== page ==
- Intel Core i7-3537U (2GHz 1600MHz 4MB) (4-core Ivy Bridge!) with Intel HD graphics
- 8gb RAM
- 13.3" multitouch screen with 1600x900 resolution
- Gigantic MacBook-esque touchpad and chiclet keyboard
- 256gb Samsung SSD
- Bluetooth 4.0 and Realtek 8723 b/g/n wifi
- 1x USB 2 port, 1x USB 3 port, 1x HDMI out, and SD card reader
- Weighs 3.3 lbs
- Windows 8, MS Office Home & Student
HardwareMy first impressions are that the hardware is beautiful and excellent, with a few caveats:
- This is supposed to be a premium mobile product, but the Realtek wifi adapter is flaky under Windows and keeps dropping my home network connection. Why didn't Lenovo include an Intel wireless chipset? We make the best wireless hardware and write excellent drivers for both Windows and Linux. My old, cheap Acer AS1410 notebook with Intel wireless has never dropped a connection or failed to pick up a weak signal.
- What, only one USB 3.0 port, and one USB 2.0 port? Ars Technica's review puts it well:
I must once again profess bafflement: why would any PC OEM include USB 2.0 ports in an Ivy Bridge-based notebook before exhausting the four USB 3.0 ports natively supported by Intel's chipset? (Sigh, moving on.)
- The screen is huge and beautiful and very high-resolution, and the multi-touch works great, but the 16:9 aspect ratio isn't great in portrait mode.
- The function keys default to Windows 8 "Fn" mode, rather than real function keys. This is annoying and many of them duplicate easily available functions anyway, but at least you can switch them back to normal in the BIOS.
There are also a couple of things I wish it had based on having gotten used to using a Lenovo ThinkPad T400 for work:
- The keyboard is nice and has good tactile feedback, and the multi-touch touchpad is similarly excellent. I do wish that there was either a backlight for the keyboard, or a little overhead light that could shine on the keyboard (as on the ThinkPads).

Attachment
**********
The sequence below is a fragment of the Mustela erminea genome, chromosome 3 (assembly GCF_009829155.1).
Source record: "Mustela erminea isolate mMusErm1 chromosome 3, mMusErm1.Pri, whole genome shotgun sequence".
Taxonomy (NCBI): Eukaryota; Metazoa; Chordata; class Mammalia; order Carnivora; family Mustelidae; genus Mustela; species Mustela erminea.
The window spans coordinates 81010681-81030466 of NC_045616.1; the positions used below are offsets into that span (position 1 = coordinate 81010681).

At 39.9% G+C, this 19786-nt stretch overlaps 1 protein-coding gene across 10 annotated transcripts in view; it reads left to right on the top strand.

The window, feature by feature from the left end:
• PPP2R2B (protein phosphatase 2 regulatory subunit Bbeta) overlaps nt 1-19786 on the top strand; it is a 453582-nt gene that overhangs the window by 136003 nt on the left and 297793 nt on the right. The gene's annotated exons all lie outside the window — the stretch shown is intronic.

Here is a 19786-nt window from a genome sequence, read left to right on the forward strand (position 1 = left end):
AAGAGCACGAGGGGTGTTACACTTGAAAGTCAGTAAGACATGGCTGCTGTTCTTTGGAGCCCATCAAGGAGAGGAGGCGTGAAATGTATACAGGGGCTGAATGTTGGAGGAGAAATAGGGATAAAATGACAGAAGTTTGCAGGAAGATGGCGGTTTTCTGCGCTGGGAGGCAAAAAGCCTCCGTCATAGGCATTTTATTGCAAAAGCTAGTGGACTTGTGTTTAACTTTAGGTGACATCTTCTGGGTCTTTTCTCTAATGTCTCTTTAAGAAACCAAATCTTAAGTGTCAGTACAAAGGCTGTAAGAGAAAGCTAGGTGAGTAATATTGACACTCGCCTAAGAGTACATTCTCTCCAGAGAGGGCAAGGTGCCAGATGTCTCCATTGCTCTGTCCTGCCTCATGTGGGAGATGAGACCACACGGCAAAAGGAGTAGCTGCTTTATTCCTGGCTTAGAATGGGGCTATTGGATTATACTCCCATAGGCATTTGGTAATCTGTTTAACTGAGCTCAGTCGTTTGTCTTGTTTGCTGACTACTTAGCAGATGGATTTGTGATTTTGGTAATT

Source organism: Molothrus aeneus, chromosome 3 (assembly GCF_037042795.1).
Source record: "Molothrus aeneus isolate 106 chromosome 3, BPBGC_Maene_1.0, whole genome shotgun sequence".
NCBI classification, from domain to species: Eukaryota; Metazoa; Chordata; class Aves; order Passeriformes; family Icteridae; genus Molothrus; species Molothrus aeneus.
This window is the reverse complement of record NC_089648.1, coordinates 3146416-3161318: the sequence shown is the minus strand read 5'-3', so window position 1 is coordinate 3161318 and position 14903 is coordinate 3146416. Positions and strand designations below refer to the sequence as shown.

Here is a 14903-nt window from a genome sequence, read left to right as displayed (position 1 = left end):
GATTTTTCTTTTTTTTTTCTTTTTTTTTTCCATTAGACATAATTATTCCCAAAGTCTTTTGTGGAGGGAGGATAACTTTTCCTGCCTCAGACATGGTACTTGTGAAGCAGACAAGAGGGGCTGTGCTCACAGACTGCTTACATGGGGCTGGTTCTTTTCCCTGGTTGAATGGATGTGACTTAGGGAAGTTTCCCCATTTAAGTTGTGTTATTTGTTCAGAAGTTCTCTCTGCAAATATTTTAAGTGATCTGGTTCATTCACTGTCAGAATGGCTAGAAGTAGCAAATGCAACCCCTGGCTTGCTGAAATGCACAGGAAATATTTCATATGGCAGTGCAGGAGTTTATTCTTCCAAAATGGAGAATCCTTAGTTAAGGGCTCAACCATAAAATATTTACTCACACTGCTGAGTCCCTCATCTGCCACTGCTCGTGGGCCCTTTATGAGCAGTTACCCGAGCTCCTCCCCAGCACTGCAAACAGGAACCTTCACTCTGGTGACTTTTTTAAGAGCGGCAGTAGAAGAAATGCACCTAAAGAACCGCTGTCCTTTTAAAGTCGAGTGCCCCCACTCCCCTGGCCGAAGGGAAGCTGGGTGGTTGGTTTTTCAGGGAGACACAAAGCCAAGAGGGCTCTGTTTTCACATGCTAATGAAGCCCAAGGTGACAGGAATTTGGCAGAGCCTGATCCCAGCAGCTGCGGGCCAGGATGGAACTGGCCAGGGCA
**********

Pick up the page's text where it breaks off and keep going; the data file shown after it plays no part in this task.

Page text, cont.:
- No docking station. I've gotten really used to just slapping my ThinkPad down on the docking station to connect Ethernet, extra monitors, headset, and USB keyboard all in one fell swoop. I think USB 3 docking stations are dumb and needlessly expensive, because they tend to duplicate hardware that already exists onboard (like multi-monitor support, extra ports, and onboard ethernet) but simply lacks an external port.
SoftwareThe Ultrabooks do away with legacy BIOS in favor of UEFI firmware, which allow them to boot very, very quickly even from a cold start. Woohoo!
As for the preinstalled Windows 8 operating system... woof. I've heard a lot of bad reviews, but it's even worse than I expected. It's lacking in functionality, confusingly split between Metro mode and Desktop mode (which removes my favorite features of the Windows 7 start menu, for good measure), and Microsoft seems to be aiming to outdo Apple in terms of vendor lock-in, developer restrictions, and flogging their own web services (Hotmail, Skydrive, etc.).
While trying to use Windows 8, I've regularly found myself wishing I could just reach for any of the following:
- My Acer AS1410 mini-notebook, running Ubuntu with Gnome Shell 3
- My workhorse Lenovo Thinkpad T400 laptop, running Windows 7
- My Samsung Epic smartphone running CyanogenMod 10 (Android Jellybean)
LinuxI'm planning to install Ubuntu. Looks like lack of device drivers for the wireless chipset were an issue a couple of months ago, but that these have been resolved in more recent kernels.
Details to follow...